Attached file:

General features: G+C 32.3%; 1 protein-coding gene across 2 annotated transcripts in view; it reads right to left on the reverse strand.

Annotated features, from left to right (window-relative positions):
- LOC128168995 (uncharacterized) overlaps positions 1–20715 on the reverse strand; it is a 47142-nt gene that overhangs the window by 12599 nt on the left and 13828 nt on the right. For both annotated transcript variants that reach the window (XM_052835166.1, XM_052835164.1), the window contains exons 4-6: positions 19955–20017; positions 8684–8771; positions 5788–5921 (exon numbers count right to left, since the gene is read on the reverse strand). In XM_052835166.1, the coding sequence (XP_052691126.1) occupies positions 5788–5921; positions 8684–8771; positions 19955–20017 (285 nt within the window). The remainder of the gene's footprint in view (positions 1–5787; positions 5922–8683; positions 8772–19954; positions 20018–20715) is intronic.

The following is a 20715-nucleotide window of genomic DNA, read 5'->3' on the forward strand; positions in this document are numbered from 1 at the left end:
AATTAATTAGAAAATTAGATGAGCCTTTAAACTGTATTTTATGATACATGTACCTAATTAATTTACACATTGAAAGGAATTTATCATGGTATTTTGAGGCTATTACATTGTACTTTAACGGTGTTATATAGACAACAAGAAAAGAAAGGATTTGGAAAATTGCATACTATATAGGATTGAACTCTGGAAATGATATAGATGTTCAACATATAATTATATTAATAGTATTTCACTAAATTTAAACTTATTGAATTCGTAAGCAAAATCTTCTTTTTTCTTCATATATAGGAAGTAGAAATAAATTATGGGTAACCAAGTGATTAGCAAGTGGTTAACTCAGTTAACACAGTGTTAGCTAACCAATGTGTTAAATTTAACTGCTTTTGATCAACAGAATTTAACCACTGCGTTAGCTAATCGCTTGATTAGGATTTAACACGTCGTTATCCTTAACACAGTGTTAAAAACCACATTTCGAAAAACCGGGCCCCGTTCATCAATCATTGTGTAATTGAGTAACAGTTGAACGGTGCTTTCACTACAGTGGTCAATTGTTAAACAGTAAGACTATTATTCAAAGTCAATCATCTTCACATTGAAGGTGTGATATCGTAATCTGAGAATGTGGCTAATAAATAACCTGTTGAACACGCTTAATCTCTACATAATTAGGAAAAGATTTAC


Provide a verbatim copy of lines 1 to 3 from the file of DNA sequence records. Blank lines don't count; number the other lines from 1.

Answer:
General features: G+C 32.3%; 1 protein-coding gene across 2 annotated transcripts in view; it reads right to left on the reverse strand.

Annotated features, from left to right (window-relative positions):
- LOC128168995 (uncharacterized) overlaps positions 1–20715 on the reverse strand; it is a 47142-nt gene that overhangs the window by 12599 nt on the left and 13828 nt on the right. For both annotated transcript variants that reach the window (XM_052835166.1, XM_052835164.1), the window contains exons 4-6: positions 19955–20017; positions 8684–8771; positions 5788–5921 (exon numbers count right to left, since the gene is read on the reverse strand). In XM_052835166.1, the coding sequence (XP_052691126.1) occupies positions 5788–5921; positions 8684–8771; positions 19955–20017 (285 nt within the window). The remainder of the gene's footprint in view (positions 1–5787; positions 5922–8683; positions 8772–19954; positions 20018–20715) is intronic.